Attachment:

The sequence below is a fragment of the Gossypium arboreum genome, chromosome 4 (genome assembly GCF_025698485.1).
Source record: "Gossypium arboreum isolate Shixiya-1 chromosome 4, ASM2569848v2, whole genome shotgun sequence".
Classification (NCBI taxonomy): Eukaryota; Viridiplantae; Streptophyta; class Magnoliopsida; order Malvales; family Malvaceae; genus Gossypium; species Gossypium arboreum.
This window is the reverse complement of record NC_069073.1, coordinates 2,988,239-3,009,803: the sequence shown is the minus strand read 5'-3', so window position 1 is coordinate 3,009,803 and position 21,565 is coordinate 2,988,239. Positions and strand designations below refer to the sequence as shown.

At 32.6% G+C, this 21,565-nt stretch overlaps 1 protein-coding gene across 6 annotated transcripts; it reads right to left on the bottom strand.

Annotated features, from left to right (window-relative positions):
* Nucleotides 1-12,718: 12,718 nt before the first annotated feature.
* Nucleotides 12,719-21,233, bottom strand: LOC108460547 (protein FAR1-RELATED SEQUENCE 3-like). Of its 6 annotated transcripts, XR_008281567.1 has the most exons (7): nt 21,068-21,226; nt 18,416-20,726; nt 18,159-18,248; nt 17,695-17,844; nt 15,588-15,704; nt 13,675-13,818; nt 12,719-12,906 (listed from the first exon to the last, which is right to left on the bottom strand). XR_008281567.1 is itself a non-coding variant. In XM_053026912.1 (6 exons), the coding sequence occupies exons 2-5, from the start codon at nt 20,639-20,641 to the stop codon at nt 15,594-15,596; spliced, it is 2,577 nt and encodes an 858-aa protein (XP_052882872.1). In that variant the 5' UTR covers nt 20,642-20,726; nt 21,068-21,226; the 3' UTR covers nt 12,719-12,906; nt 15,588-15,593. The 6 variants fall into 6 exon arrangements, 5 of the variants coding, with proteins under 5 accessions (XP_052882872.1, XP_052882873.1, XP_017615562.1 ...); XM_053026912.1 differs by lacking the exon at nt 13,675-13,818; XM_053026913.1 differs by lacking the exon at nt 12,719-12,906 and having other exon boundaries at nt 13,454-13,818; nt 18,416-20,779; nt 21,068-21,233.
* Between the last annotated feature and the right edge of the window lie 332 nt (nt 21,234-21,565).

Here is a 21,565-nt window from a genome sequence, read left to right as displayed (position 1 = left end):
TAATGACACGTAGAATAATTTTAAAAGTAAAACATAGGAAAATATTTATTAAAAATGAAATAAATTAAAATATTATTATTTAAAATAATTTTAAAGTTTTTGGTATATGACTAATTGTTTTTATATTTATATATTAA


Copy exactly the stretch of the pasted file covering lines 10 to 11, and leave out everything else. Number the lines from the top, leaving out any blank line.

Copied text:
Here is a 21,565-nt window from a genome sequence, read left to right as displayed (position 1 = left end):
TAATGACACGTAGAATAATTTTAAAAGTAAAACATAGGAAAATATTTATTAAAAATGAAATAAATTAAAATATTATTATTTAAAATAATTTTAAAGTTTTTGGTATATGACTAATTGTTTTTATATTTATATATTAA